In the upcoming Flash episode “When Harry Met Harry,” Harrison Wells of Earth-2 calls upon a “Council of Wells” to help him solve the mystery of The Thinker. Because truly, why use the superior brain of just one Wells when you can call upon a multi-verse of Wellses? And with that many Wellses on hand, there’s a lot to talk about. Thankfully, a group of journalists and I were able to talk to Tom Cavanagh last week from The Flash set in Vancouver about the upcoming episode, and what fans can expect.
“This show will come and run its course, or it will be like Supernatural and never end,” Cavanagh joked. “And, then it will all be done, but at least we will have this stamp of shamelessness. With the Council of Wells, I will always be able to point to that and go, ‘Look at this exercise in egotism that we managed to pull off.’ Unfortunately, for Brent Crowell, who is our production manager, it was his first time directing this show. He got saddled with having to tolerate me not playing just one character, or two characters which I normally do, but playing a multitude of characters, each one worse than the next. But, only if you line them up that way.”
When it came to creating these new characters, Cavanagh revealed, “I remember Steve Van Zandt saying that Bruce Springsteen always has a number of songs in the scrapbook, ready to go. Steve’s quote was, ‘It’s really annoying.’ I’m that way with characters. I have a number of them. It’s just a question of, ‘Well, do we want ten? Do we want two?'” Ultimately they settled on three new characters (and one bonus appearance that I won’t spoil), but Cavanagh said there will be plenty of time for more. “I had a bunch of those ready last year when we searched for H.R. I threw the steampunk guy, and the mime guy, and Hells Well, the Texan. Once again, another exercise in shamelessness that went so well that we decided to expand. Business is booming when it comes to the Wells.”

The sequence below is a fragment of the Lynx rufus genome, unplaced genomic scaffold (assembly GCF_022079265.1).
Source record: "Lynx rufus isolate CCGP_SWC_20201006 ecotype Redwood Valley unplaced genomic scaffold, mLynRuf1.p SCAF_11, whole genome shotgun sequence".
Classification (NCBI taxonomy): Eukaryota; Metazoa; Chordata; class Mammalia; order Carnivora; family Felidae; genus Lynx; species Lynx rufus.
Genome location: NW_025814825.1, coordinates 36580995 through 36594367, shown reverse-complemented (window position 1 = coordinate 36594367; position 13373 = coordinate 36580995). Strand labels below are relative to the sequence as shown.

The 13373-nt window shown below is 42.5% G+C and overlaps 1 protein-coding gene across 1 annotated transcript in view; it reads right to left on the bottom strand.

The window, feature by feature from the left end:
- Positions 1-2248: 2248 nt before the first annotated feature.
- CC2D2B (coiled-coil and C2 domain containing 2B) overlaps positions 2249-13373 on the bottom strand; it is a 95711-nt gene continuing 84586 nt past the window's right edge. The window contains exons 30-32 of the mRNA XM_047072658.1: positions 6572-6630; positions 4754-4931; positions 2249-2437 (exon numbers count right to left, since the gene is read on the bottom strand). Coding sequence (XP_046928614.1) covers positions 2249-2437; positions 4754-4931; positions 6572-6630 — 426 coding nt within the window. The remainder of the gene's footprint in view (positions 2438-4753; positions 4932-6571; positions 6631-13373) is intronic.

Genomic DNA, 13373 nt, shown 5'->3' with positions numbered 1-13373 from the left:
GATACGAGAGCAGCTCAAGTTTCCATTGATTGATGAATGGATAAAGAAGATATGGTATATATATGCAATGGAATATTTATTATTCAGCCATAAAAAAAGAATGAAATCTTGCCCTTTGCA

Cavanagh also told us that in regards to the Wells in general, each year he tries to fill a void for the S.T.A.R. Labs team:
In the first year, we didn’t have a daily antagonist. We had the main, over-arching antagonist, which was the Reverse-Flash, which I played. In the second year, we didn’t really have that as much, at least not a comic-book regular the way the Reverse-Flash is. So, I introduced Harry, who is kind of socially awkward and difficult and antagonist, but ultimately a good guy at heart. At least it had some grit and conflict in our daily rapport and within the cortex in S.T.A.R Labs and so on and so forth. They made it nice for someone to be antagonizing Snow and Ramone. Then, in the third season, I thought we could do a little more comedy here, so H.R. was created.
When I asked what made Harry different in Season 4 from the Wells of the past (even though we have seen Harry before), Cavanagh said:
It’s difficult for someone writing an hour-long to be that adept at comic writing, so H.R. is a bit of a challenge. But, Harry is sparse and curt and fits in well, it seems. He likes these people despite himself. But, again, his social graces are poor and lacking […] It’s nice to have somebody who is no fun at all. It adds a nice little element. We have an arc to him which I won’t reveal right now [but] one of my favorite scenes ever doing The Flash was when H.R. – who loved Harry, and Harry who hated H.R. – shared scenes together.
Take that as a hint for things to come … The Flash airs Tuesday nights on the CW.